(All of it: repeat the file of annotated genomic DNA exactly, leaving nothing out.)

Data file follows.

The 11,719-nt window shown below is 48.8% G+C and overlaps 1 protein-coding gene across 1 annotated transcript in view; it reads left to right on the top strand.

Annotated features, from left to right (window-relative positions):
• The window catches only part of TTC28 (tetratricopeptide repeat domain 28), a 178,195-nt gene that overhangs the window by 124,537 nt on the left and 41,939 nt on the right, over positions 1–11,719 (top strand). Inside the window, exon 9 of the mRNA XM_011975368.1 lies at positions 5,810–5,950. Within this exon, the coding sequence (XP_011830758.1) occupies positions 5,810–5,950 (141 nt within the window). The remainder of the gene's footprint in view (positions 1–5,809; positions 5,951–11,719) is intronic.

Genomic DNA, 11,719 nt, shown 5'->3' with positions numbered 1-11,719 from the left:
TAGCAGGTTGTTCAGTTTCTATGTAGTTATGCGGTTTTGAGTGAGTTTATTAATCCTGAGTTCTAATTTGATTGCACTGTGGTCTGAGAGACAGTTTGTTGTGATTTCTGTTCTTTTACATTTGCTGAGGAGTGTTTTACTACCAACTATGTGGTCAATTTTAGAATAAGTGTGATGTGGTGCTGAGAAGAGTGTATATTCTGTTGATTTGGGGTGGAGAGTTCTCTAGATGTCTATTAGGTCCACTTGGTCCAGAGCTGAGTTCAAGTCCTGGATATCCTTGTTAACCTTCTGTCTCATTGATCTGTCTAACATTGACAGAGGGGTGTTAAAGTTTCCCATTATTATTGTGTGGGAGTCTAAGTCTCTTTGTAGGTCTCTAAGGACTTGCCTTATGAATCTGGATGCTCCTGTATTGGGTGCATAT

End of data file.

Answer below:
The 11,719-nt window shown below is 48.8% G+C and overlaps 1 protein-coding gene across 1 annotated transcript in view; it reads left to right on the top strand.

Annotated features, from left to right (window-relative positions):
• The window catches only part of TTC28 (tetratricopeptide repeat domain 28), a 178,195-nt gene that overhangs the window by 124,537 nt on the left and 41,939 nt on the right, over positions 1–11,719 (top strand). Inside the window, exon 9 of the mRNA XM_011975368.1 lies at positions 5,810–5,950. Within this exon, the coding sequence (XP_011830758.1) occupies positions 5,810–5,950 (141 nt within the window). The remainder of the gene's footprint in view (positions 1–5,809; positions 5,951–11,719) is intronic.

Genomic DNA, 11,719 nt, shown 5'->3' with positions numbered 1-11,719 from the left:
TAGCAGGTTGTTCAGTTTCTATGTAGTTATGCGGTTTTGAGTGAGTTTATTAATCCTGAGTTCTAATTTGATTGCACTGTGGTCTGAGAGACAGTTTGTTGTGATTTCTGTTCTTTTACATTTGCTGAGGAGTGTTTTACTACCAACTATGTGGTCAATTTTAGAATAAGTGTGATGTGGTGCTGAGAAGAGTGTATATTCTGTTGATTTGGGGTGGAGAGTTCTCTAGATGTCTATTAGGTCCACTTGGTCCAGAGCTGAGTTCAAGTCCTGGATATCCTTGTTAACCTTCTGTCTCATTGATCTGTCTAACATTGACAGAGGGGTGTTAAAGTTTCCCATTATTATTGTGTGGGAGTCTAAGTCTCTTTGTAGGTCTCTAAGGACTTGCCTTATGAATCTGGATGCTCCTGTATTGGGTGCATAT